Another Advocate, Another Coach: A Reflection on John 14.15-21

Last Sunday, we looked at Jesus’ controversial words that he was (and is) the way to the Father and “no one comes to the Father except through [him].” I proposed that these words were not about insisting that other ‘ways’ are false, but about comforting his disciples with the knowledge that they already know the way to the Father, because it is nothing other than his way and if they do as he does and speak as he speaks, they will find God. I also hinted that this message is supported by the fact that directly after his speech about being the way, the truth, and the light, he promises them the gift of the Holy Spirit to help them. As it happens, that second half of Jesus’ teaching is assigned as today’s Gospel reading, so I’d like to take today’s post to reflect on it more fully.

To situate ourselves in the text again, last week’s reading ends with the startling claim that those who follow Jesus will accomplish even greater things than he has and that he will answer their prayers. Today’s reading picks up from here:

‘If you love me, you will keep my commandments. And I will ask the Father, and he will give you another Advocate, to be with you for ever. This is the Spirit of truth, whom the world cannot receive, because it neither sees him nor knows him. You know him, because he abides with you, and he will be in you. (John 14.15-17)

Right from the start, Jesus repeats the basic message that following him means becoming like him. But now it’s associated with a promise: God will send them “another Advocate,” “the Spirit of truth.” This is a unique, and perhaps a little odd, way of talking about the Holy Spirit and so it deserves some comment. First, the Spirit is referred to as being ‘another’; from the context of the passage — about how the disciples will fare when Jesus leaves them — it’s clear that he means that the Spirit will function in a way similar to how Jesus himself has functioned for them. The particular role Jesus has in mind is here translated as ‘Advocate’. This is again not a common expression in the New Testament; the only other time it’s used is in another part of the writings attributed to John, 1 John 2.1 There it says: “I am writing these things to you so that you may not sin. But if anyone does sin, we have an advocate with the Father, Jesus Christ the righteous.” The two references match really well. But what exactly does it mean for Jesus, and then the Spirit, to be our ‘advocate’? The Greek word underlying the expression is Parakletos, which in theological discourse is often simply transliterated as ‘Paraklete’ (or Paraclete with a c — it just depends on whether the person has the Greek or Latin alphabet foremost in their mind!). It generally refers to anyone who has been called along side another person to support them — hence common translations such as ‘advocate’, ‘intercessor’, ‘comforter,’ and ‘helper.’ In this sense, the idea is that Jesus and the Spirit both function as intermediaries of sorts between the faithful and the Father, interceding for us, speaking on our behalf, and acting in our defense. This idea fits the context of 1 John 2 really well, but isn’t as helpful for John 14, where such external, primarily legal ideas are not as much in play. But there’s a second dimension of Parakletos that I think rounds the picture out: We might say that if the ‘advocate’ idea is the external dimension of the word, there is also an internal dimension, which we might translate as ‘empowerer,’ ‘exhorter,’ or even ‘coach’. Not only does the Paraklete help us in the face of external challenges, but internal ones too. The sense is that Christ and the Holy Spirit call us out of ourselves — our weakness, hurts, defensiveness — so that we might become like him, and most fully ourselves in the process.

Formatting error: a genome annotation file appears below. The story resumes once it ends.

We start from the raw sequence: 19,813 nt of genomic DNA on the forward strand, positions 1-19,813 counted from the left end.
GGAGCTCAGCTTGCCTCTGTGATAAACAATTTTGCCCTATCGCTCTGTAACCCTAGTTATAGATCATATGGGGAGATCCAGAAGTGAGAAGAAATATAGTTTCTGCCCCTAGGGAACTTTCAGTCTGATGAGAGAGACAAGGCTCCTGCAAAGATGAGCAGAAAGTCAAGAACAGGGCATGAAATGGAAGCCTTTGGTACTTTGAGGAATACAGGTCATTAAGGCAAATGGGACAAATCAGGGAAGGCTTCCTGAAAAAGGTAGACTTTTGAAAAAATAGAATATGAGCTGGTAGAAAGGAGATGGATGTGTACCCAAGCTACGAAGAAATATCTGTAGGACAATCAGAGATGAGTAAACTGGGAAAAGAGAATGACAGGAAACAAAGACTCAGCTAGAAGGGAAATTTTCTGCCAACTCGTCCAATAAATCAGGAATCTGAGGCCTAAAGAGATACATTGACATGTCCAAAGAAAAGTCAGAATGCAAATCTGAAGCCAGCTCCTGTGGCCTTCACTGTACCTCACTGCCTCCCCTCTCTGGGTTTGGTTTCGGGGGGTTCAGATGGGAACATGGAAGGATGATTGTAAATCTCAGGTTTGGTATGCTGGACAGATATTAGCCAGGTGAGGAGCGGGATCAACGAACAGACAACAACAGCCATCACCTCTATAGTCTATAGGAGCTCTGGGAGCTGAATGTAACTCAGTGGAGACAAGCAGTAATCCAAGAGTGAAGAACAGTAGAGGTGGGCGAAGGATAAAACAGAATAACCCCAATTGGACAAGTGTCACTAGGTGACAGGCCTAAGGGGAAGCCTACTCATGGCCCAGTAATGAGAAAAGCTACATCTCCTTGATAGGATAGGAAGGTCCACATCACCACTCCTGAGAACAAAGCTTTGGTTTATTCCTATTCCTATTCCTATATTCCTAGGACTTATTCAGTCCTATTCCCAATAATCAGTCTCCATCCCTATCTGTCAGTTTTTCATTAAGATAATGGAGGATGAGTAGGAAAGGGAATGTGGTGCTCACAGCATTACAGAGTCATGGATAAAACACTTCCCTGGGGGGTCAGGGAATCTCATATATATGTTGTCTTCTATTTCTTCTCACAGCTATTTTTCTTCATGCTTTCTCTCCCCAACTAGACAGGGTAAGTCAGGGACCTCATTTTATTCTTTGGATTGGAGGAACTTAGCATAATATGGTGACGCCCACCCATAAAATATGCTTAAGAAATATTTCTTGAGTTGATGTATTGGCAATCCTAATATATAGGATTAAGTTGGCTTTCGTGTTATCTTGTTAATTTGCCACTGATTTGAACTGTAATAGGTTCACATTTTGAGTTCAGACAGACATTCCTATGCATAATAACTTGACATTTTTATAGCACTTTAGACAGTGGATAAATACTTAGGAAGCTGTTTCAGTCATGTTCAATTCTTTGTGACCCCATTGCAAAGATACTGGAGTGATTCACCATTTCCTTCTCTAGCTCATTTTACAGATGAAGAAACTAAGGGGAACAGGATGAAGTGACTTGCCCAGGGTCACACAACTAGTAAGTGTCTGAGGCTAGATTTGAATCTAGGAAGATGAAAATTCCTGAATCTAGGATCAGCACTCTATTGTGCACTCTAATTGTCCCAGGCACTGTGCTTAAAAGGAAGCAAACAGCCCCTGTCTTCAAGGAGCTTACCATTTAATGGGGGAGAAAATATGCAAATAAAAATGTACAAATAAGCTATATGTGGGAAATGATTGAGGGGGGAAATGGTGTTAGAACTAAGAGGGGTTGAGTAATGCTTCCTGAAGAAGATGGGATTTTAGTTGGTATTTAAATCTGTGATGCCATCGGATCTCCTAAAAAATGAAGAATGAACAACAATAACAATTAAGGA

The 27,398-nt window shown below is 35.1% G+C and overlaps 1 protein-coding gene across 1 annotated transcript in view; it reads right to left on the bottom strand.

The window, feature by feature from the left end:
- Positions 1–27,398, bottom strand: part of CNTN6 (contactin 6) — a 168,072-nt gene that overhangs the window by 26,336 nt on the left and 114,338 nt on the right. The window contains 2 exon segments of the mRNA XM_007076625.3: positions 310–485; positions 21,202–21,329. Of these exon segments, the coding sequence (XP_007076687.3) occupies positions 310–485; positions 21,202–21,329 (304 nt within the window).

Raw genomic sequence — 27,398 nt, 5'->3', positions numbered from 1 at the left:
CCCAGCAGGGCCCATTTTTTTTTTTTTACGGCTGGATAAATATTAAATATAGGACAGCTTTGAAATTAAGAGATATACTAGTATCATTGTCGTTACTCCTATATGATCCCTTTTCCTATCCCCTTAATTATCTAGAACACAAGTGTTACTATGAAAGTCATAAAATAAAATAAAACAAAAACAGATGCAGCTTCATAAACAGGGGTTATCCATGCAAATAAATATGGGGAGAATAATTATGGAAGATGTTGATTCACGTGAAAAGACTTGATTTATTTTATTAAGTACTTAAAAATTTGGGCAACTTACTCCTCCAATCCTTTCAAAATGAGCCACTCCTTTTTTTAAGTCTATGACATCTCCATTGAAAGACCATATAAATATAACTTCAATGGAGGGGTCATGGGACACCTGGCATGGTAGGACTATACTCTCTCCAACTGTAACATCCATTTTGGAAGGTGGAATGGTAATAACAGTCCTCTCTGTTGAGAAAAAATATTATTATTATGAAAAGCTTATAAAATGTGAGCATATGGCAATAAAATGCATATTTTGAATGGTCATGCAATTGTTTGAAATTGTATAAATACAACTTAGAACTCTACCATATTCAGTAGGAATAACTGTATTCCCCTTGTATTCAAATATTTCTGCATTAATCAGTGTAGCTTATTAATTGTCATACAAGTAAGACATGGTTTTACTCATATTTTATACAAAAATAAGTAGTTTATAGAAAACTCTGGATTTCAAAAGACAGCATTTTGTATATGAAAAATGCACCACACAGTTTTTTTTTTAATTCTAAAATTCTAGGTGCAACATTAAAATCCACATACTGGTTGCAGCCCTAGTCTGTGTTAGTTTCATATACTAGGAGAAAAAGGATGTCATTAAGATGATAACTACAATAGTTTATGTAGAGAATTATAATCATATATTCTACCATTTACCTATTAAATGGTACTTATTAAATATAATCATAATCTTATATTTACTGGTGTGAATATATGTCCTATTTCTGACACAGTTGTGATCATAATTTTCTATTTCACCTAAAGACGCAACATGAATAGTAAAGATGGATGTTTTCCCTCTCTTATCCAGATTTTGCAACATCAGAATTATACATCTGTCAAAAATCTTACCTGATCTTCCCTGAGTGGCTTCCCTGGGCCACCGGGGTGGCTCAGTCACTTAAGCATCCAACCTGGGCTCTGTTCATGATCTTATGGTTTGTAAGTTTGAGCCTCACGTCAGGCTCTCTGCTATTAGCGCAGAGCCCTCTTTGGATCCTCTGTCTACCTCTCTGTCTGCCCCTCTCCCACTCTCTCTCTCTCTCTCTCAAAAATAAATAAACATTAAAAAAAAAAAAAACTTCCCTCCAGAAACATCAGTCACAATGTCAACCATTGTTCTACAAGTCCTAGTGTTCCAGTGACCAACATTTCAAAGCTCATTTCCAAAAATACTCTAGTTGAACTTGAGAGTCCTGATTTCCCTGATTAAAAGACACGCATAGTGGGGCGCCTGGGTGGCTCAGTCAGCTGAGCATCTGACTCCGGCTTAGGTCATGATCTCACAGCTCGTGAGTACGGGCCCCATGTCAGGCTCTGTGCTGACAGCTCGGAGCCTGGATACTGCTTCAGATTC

Jesus continues:

‘I will not leave you orphaned; I am coming to you. In a little while the world will no longer see me, but you will see me; because I live, you also will live. On that day you will know that I am in my Father, and you in me, and I in you. They who have my commandments and keep them are those who love me; and those who love me will be loved by my Father, and I will love them and reveal myself to them. (John 14.18-21)

As adopted siblings of Christ, we become caught up in the mystery of the divine life, woven together in God in Christ like the lines of chorus dancers. Once again, we see the ancient Christian dictum that we become by grace all that Christ was by nature, living as he lived and loving as he loved, and thereby knowing and seeing Christ within our lives such that others are known and can see Christ in us.

So then, this teaching in today’s Gospel lesson rounds out last week’s. How can we find the way to God? By following the way demonstrated by Jesus: by living as Jesus lived and becoming ‘as Christ’ to those around us. This is challenging teaching to be sure, but we are not alone in it. Just as Jesus is our advocate and coach before the heavenly Father, so too is the Holy Spirit with us and within us, advocating for us and inspiring us to overcome our fears and weaknesses and to love the world as Christ loved us.

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